1991 was a year where things seemingly felt weird, when the land paid attention to any and everything that came from the Left Coast. America had been introduced to Rodney King thanks to the LAPD, Ice Cube dropped N.W.A. to become the most talked about man in hip-hop.

It was also the year casual people learned of HIV/AIDS thanks to arguably the happiest basketball player on the planet.

Before the internet, there was cable TV that told you everything. On November 7, 1991, Magic Johnson for once seemed human. Up until then, my wide eyes had seen him play the Bulls in the NBA Finals and played hurt through most of it. He still held firm as the best point guard in the league, bar none and could have carried the Lakers to maybe one more run to the title.

The press conference could be described as hasty at best. No real prompt or anything. Then Magic dropped the bombshell that eradicated all thoughts many had about HIV. Magic, the guy who sold us Converses and was in the LA “Black Pack” with Eddie Murphy & Arsenio Hall had contracted HIV.

HIV/AIDS didn’t officially become a “drop everything, we must talk about this” topic in open until people we idolized started contracting it. Magic was the absolute peak of shocking AIDS stories that broke. Liberace and Freddie Mercury got stuck with the stigma because you knew they were flamboyant and open with their sexuality. Magic on the other hand was a goody goody who enjoyed the lifestyle of being the King Of LA, there wasn’t any way Magic could catch such a “problem”.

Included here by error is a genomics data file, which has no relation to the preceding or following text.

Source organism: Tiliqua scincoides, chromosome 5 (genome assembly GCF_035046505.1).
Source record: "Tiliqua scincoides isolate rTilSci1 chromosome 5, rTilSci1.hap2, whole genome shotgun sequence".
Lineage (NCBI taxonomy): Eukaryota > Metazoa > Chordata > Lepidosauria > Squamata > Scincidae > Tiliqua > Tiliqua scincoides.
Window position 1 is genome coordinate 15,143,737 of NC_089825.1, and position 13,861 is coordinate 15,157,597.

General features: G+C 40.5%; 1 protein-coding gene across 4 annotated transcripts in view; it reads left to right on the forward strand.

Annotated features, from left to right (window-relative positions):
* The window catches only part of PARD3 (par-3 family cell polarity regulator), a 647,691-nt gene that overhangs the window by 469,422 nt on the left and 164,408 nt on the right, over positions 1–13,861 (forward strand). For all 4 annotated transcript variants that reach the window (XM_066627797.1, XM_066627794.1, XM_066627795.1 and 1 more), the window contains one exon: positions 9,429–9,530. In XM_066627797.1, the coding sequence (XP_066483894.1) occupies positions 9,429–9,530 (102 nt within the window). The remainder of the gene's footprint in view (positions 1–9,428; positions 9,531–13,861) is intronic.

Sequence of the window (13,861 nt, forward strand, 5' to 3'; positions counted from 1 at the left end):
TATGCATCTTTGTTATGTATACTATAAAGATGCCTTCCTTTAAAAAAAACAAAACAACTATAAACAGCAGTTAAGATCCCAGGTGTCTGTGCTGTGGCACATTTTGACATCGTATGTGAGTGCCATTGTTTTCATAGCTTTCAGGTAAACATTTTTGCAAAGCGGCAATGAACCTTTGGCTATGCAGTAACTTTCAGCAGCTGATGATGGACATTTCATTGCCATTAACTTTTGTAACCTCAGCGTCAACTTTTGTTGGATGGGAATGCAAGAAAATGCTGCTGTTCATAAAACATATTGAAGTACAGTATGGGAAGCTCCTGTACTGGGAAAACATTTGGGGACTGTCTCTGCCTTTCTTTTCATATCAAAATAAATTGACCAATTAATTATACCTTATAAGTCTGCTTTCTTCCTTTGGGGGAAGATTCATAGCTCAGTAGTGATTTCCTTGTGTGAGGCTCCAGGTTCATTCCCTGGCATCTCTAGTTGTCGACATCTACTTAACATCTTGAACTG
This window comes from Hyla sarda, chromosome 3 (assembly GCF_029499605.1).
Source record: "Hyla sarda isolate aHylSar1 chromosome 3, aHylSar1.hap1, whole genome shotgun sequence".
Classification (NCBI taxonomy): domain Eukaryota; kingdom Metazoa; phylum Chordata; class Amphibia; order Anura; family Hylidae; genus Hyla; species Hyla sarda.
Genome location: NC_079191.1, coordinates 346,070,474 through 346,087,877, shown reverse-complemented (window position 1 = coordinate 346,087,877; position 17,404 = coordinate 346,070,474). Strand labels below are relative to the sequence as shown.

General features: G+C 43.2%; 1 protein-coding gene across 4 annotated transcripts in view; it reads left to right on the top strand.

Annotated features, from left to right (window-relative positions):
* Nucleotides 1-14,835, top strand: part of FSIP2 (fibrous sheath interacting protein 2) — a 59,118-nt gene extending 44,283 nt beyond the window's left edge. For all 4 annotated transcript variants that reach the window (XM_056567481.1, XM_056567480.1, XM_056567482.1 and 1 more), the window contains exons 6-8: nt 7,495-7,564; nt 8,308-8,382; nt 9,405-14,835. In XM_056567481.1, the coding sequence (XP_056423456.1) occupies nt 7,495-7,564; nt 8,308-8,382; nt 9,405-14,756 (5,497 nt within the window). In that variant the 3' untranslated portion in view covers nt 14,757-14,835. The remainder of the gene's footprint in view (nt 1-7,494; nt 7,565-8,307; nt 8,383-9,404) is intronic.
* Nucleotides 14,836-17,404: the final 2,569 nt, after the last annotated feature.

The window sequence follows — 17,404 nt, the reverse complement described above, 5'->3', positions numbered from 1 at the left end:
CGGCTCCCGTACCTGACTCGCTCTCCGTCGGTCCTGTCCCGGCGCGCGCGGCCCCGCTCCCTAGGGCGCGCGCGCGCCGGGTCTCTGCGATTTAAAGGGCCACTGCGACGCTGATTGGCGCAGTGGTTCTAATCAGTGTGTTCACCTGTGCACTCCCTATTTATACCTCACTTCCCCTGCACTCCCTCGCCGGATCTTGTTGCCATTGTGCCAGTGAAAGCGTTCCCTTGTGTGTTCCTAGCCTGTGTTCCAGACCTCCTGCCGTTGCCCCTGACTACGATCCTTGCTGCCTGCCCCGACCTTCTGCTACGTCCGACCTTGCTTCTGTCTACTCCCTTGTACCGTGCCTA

But he did.

Magic promptly retired, not knowing what exactly he could do with the disease and also prompting responses from some NBA players (read: Karl Malone) who were completely ignorant on the subject all together. Yes, Magic somehow got grandfathered onto the West’s 1992 All-Star team and (shockingly) won MVP since nobody decided to play defense on him thanks to the disease. He tried a futile comeback for a full season, decided to coach and then became an ambassador for the game, all the while living with HIV.

Looking at Magic today and of course the medications have taken their toll on his once slender frame but it’s ironic listening to Magic’s statements twenty years ago and watching him now. He said he would keep on living and keep on fighting and that he has. He’s outlived some pretty interesting figures, presidents, musicians, legends and more all the while looking at a disease once perceived an instant death sentence and laughing at it with that wide, cheeky grin of his.

Still to this day, Johnson remains my favorite point guard of all time and his fight with HIV has become an inspiring notion to many, regardless of how much money he happens to have. Magic still takes his medications and still is a spokesman for HIV/AIDS awareness.

The first chapter of his public life was all “Showtime”. The latest one is more courageous and outstanding than that.